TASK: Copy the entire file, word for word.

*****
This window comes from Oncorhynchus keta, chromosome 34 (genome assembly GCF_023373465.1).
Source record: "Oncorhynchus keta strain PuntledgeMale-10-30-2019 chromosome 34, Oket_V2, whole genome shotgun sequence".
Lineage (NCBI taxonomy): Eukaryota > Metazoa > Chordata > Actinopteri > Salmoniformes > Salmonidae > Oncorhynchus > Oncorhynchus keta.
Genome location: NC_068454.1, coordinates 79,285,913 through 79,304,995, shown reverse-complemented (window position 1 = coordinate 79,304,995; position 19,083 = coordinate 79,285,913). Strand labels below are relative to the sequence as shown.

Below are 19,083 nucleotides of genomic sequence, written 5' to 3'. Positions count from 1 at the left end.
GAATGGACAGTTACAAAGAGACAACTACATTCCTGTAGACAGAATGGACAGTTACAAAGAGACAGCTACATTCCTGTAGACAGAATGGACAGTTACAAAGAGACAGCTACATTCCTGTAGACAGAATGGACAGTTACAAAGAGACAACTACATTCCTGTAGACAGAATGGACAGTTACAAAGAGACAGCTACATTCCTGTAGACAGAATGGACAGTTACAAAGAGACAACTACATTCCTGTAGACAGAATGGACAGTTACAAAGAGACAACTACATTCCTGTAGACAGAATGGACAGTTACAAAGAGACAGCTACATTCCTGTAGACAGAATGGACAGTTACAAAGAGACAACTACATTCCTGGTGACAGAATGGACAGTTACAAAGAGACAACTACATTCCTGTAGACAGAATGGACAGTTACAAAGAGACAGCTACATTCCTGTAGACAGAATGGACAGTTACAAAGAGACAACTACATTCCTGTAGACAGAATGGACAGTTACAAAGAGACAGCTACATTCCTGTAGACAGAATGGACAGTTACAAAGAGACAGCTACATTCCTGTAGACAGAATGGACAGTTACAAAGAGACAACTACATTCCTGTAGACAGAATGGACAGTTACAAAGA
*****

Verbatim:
This window comes from Oncorhynchus keta, chromosome 34 (genome assembly GCF_023373465.1).
Source record: "Oncorhynchus keta strain PuntledgeMale-10-30-2019 chromosome 34, Oket_V2, whole genome shotgun sequence".
Lineage (NCBI taxonomy): Eukaryota > Metazoa > Chordata > Actinopteri > Salmoniformes > Salmonidae > Oncorhynchus > Oncorhynchus keta.
Genome location: NC_068454.1, coordinates 79,285,913 through 79,304,995, shown reverse-complemented (window position 1 = coordinate 79,304,995; position 19,083 = coordinate 79,285,913). Strand labels below are relative to the sequence as shown.

Below are 19,083 nucleotides of genomic sequence, written 5' to 3'. Positions count from 1 at the left end.
GAATGGACAGTTACAAAGAGACAACTACATTCCTGTAGACAGAATGGACAGTTACAAAGAGACAGCTACATTCCTGTAGACAGAATGGACAGTTACAAAGAGACAGCTACATTCCTGTAGACAGAATGGACAGTTACAAAGAGACAACTACATTCCTGTAGACAGAATGGACAGTTACAAAGAGACAGCTACATTCCTGTAGACAGAATGGACAGTTACAAAGAGACAACTACATTCCTGTAGACAGAATGGACAGTTACAAAGAGACAACTACATTCCTGTAGACAGAATGGACAGTTACAAAGAGACAGCTACATTCCTGTAGACAGAATGGACAGTTACAAAGAGACAACTACATTCCTGGTGACAGAATGGACAGTTACAAAGAGACAACTACATTCCTGTAGACAGAATGGACAGTTACAAAGAGACAGCTACATTCCTGTAGACAGAATGGACAGTTACAAAGAGACAACTACATTCCTGTAGACAGAATGGACAGTTACAAAGAGACAGCTACATTCCTGTAGACAGAATGGACAGTTACAAAGAGACAGCTACATTCCTGTAGACAGAATGGACAGTTACAAAGAGACAACTACATTCCTGTAGACAGAATGGACAGTTACAAAGA